Jafar then uses his magic to reveal that "Prince Ali" is merely the street urchin Aladdin and he banishes Aladdin to "the ends of the earth", in one of the palace towers. "The ends of the earth" appears to be Antarctica, the Arctic, or possibly the Himalayas. Luckily, Abu and the carpet were banished with him, and Aladdin is able to fly back to Agrabah, with the intent of reclaiming the lamp.
Meanwhile, Jafar, who is angry that Jasmine does not wish to become his queen, makes a wish for Genie to cause her to fall in love with him. Genie tries to tell him that he cannot grant that wish, but Jafar does not listen. Jasmine, who sees Aladdin sneaking into the palace, pretends that the wish has taken effect (much to Genie's surprise) in order to distract Jafar. She even goes so far as to kiss him, causing Aladdin, Abu, the Genie and even Iago to blanche. At first it seems to be working; Jafar, however, sees Aladdin's reflection in Jasmine's crown and confronts him before he can reach the lamp.
Jafar uses magic to imprison or transfigure all the good characters other than Aladdin himself so they cannot steal the lamp back. Jafar eventually turns himself into a giant cobra and fights Aladdin. When Aladdin appears to be defeated, Jafar tells Aladdin he was a fool for thinking he could defeat "the most powerful being on earth". This sparks an idea in Aladdin, and he reminds Jafar he is not the most powerful being on earth, and that that honor belongs to Genie, since he gave Jafar his power in the first place.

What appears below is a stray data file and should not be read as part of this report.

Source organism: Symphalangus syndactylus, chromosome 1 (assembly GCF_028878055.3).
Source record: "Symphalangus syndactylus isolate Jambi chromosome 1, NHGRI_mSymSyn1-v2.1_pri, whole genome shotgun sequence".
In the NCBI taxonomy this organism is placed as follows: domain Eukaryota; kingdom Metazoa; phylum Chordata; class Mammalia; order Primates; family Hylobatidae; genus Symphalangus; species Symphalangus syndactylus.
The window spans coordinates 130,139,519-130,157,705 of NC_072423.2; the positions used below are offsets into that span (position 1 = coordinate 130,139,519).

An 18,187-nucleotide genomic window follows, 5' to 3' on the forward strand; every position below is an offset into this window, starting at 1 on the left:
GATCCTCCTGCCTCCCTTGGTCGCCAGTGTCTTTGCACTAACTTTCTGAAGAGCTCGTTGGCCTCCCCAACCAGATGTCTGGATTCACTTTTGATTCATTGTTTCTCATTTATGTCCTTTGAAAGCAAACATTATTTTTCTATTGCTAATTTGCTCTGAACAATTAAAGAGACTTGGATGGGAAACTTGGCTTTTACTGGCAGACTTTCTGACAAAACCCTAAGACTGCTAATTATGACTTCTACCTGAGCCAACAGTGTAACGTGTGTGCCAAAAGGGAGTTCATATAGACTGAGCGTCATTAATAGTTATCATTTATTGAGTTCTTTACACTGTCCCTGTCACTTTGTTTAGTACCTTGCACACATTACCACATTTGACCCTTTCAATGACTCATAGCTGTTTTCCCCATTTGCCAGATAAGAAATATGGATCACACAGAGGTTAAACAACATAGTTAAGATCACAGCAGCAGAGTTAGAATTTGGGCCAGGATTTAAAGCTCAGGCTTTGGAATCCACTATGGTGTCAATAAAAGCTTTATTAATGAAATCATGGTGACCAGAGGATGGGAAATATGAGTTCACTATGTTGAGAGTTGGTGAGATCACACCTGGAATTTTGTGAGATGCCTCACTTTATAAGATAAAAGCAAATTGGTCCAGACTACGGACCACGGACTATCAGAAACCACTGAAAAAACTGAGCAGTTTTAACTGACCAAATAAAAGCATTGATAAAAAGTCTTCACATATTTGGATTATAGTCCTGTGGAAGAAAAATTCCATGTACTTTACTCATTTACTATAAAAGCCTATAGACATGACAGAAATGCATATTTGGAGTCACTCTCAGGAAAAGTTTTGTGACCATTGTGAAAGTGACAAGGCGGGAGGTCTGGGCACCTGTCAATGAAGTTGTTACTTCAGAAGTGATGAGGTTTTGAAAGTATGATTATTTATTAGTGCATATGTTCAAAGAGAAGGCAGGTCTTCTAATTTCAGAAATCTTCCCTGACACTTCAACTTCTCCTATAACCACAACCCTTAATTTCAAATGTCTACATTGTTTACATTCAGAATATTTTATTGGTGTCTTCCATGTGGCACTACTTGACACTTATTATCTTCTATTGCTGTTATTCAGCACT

Jafar decides to use his final wish to become the most powerful genie in the world. Jafar is at first convinced that his new powers will allow him to rule the universe, but he realizes too late that Aladdin tricked him, since as a genie, Jafar is no longer free. Jafar is imprisoned in his own lamp along with Iago. Genie sends them to the Cave of Wonders.